Florida International University
The Rev. Richard P. Dunn II won election to a full term on the Miami City Commission Tuesday, easily overcoming a grassroots effort by community activist Alison Austin to take the seat with promises of change.
Dunn beat Austin for the Commission District 5 seat by a nearly 2-1 margin, 5,551 votes to 3,122, according to unofficial election results. Election results remain unofficial until certified by the Miami-Dade County Canvassing Board.
Also on the ballot were Michael Jackson Joseph, who received 1,510 votes; Andre D. Joyce, with 354; Ernest Mailhot, 75 votes; and Jerry D. Sutherland Sr. with 303.
“I’m blessed and highly favored,” Dunn said in an interview Wednesday morning. “My main focus is going to be making sure we keep creating more jobs. We need jobs in Overtown. We need jobs in Liberty City.”
The Miami City Commission appointed Dunn to the seat in January after then Commissioner Michelle Spence-Jones was indicted on corruption charges.
He came to Election Day with a campaign treasury of more than $127,000 and support from a legion of political insiders and city vendors. Austin, who raised $42,000, blamed her loss on lack of money.
“The reality of the situation is that elections in this community are all about money,” Austin said in an interview election night. “Our opponent had five times the amount of support we did, so he won.”
District 5, spanning Liberty City, Overtown, Wynwood, Alapattah and Little Haiti, has a troubled history of political corruption.
Besides Spence-Jones, three other former commissioners have faced corruption charges and two were sentenced to prison terms.
Dunn had been appointed to the seat after promising not to run. Yet, community observers were not surprised that Dunn ran and won.
“Very few people can resist re-running,” said Marvin Dunn – no relation to Richard Dunn – a retired Florida International University professor who has written extensively on black history in South Florida. “His incumbency is what assured his reelection.”
Vanessa Woodard Byers, who runs a community blog, bloggingblackmiami.com, added, “The voters in District 5 don’t hold elected officials to the same accountability that others do. The fact [that] he said he wouldn’t run again and did, apparently that was okay to the people. They seem to like him enough to elect him overwhelmingly.”
Both Dunn and Austin are stalwarts of Miami’s black community.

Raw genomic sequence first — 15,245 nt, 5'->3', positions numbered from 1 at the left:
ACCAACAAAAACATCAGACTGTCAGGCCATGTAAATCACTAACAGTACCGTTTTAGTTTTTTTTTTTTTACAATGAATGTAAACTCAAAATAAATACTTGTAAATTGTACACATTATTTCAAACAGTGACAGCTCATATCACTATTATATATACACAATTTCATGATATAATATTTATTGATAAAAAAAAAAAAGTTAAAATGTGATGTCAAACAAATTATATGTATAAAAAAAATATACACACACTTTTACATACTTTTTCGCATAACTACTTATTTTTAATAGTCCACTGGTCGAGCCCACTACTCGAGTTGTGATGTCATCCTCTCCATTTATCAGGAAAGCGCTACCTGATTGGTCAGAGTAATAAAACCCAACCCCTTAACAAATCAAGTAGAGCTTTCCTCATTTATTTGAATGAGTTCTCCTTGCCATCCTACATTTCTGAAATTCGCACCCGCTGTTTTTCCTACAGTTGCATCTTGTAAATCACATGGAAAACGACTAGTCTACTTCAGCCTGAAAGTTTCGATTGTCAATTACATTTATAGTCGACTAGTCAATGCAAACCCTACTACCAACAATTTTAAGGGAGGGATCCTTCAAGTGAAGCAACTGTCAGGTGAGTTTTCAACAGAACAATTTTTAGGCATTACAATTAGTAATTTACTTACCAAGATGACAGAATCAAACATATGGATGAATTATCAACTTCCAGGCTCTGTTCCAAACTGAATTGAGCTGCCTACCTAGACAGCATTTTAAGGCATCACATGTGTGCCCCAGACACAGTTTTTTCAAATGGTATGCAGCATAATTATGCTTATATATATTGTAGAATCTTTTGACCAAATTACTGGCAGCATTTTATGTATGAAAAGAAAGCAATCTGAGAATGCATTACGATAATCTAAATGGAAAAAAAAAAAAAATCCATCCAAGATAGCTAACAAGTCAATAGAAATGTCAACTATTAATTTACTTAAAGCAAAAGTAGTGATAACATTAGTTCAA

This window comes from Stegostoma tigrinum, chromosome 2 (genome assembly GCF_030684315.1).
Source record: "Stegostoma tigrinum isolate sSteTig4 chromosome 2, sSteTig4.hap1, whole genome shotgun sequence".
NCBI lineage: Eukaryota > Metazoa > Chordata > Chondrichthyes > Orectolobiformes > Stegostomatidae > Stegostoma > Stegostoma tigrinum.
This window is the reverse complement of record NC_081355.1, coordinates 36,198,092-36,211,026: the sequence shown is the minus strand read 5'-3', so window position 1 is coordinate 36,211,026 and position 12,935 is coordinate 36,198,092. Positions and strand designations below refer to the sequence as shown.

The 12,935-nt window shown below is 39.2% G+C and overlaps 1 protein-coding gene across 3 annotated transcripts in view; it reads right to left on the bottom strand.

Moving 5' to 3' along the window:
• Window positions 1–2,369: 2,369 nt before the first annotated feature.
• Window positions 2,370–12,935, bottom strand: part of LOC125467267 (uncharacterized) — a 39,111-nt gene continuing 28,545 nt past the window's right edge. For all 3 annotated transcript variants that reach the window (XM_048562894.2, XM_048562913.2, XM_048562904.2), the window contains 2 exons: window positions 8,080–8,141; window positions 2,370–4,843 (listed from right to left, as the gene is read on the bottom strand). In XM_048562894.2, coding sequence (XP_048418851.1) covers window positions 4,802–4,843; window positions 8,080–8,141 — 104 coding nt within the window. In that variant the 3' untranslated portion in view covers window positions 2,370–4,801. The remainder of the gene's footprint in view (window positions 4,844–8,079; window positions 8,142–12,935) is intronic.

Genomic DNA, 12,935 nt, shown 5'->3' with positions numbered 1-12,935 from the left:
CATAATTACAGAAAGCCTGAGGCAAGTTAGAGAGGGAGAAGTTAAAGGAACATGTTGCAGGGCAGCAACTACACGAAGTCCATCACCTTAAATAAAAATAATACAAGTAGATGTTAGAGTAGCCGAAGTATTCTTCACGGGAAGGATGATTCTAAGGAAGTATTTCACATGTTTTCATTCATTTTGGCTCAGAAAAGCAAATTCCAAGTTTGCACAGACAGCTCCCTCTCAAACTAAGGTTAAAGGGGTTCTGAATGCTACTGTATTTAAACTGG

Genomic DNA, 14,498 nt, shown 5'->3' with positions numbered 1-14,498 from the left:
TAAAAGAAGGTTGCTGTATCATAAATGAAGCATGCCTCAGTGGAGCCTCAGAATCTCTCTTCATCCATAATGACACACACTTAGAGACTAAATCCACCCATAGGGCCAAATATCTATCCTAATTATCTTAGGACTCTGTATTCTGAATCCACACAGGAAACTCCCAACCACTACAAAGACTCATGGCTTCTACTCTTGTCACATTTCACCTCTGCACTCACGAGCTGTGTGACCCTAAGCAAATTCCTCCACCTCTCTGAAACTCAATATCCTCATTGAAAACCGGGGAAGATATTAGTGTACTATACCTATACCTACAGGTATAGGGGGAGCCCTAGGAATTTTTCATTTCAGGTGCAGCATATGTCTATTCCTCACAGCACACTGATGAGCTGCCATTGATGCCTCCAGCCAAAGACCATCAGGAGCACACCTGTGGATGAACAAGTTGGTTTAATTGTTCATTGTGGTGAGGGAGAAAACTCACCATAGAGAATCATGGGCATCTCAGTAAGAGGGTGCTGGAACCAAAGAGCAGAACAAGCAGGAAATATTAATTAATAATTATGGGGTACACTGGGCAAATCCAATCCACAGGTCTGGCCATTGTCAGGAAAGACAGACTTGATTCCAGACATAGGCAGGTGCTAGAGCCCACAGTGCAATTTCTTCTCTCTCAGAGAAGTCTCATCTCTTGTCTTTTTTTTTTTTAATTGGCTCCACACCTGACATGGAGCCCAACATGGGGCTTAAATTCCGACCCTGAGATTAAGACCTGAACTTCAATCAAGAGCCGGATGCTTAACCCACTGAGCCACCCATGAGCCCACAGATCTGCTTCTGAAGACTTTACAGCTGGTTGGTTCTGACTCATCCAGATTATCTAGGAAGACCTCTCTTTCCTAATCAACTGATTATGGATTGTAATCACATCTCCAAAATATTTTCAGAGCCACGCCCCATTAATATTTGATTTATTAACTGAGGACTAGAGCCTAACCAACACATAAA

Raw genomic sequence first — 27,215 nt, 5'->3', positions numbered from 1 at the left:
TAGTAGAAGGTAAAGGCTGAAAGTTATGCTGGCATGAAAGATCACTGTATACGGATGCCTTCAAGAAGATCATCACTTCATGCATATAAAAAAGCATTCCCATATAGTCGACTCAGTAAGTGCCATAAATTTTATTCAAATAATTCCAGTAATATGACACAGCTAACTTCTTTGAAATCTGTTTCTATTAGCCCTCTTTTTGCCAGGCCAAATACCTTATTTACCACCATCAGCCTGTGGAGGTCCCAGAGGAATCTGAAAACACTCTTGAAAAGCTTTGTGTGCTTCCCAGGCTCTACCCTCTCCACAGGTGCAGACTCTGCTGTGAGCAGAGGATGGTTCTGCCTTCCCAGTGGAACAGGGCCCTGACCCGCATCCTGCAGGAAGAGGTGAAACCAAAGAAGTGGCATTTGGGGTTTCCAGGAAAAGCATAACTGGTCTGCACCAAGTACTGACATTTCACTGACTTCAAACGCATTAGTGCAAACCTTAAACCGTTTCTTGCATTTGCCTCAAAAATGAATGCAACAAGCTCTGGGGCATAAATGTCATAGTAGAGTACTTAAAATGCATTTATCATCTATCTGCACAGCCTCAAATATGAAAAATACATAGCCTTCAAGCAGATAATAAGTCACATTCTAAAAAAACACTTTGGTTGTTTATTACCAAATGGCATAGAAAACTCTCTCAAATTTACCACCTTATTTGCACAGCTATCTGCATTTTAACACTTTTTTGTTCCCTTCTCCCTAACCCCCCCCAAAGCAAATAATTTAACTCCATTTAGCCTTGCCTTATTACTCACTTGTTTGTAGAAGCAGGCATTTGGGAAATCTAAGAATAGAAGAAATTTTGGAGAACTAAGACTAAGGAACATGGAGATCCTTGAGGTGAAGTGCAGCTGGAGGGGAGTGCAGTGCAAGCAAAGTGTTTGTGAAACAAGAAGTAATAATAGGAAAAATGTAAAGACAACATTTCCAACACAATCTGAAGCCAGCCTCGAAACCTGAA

Dunn is senior pastor of Faith Community Baptist Church and former president of People United to Lead the Struggle for Equality (PULSE). He was raised in Overtown and Liberty City and graduated from Central State University and Morehouse School of Religion.
Austin is CEO of the Belafonte TACOLCY community center in Liberty City and lives in the community. She worked for Xerox Corp and spent more than a decade working for USAID on development projects in the Caribbean and Latin America.
Both candidates based their campaigns more on themselves than on specific policy positions.
Dunn pushed for enforcement of teen curfew laws and supported a “blue-ribbon panel” to advise police on District 5 issues, His campaign website boasted of “numerous initiatives to reduce government spending and abuse” but offered no details.
Austin, likewise, said on her website that she is “working on a plan that will address the complexity of issues plaguing this community… designed to create economic growth and generate jobs through sustainable commercial development.”
At least one influential Dunn supporter said his prominence made a difference.
“We know what his agenda is. The community has accepted him,” said Sara Smith, 49, president of the resident council at the Liberty Square housing project. “We don’t want someone new that we have to get used to. It’s like starting all over again to try to get what we need.”
Natalie Alvarez, Rina Guerrero, Luis Roca and Alec Scott contributed to this report.
Daysi Calavia-Lopez may be contacted at email@example.com.
NATALIE ALVAREZ/FOR SOUTH FLORIDA TIMES
VICTORY CELEBRATION: The Rev. Richard P. Dunn II celebrates his victory with supporters at a gathering election night at Jackson Soul Food in Overtown.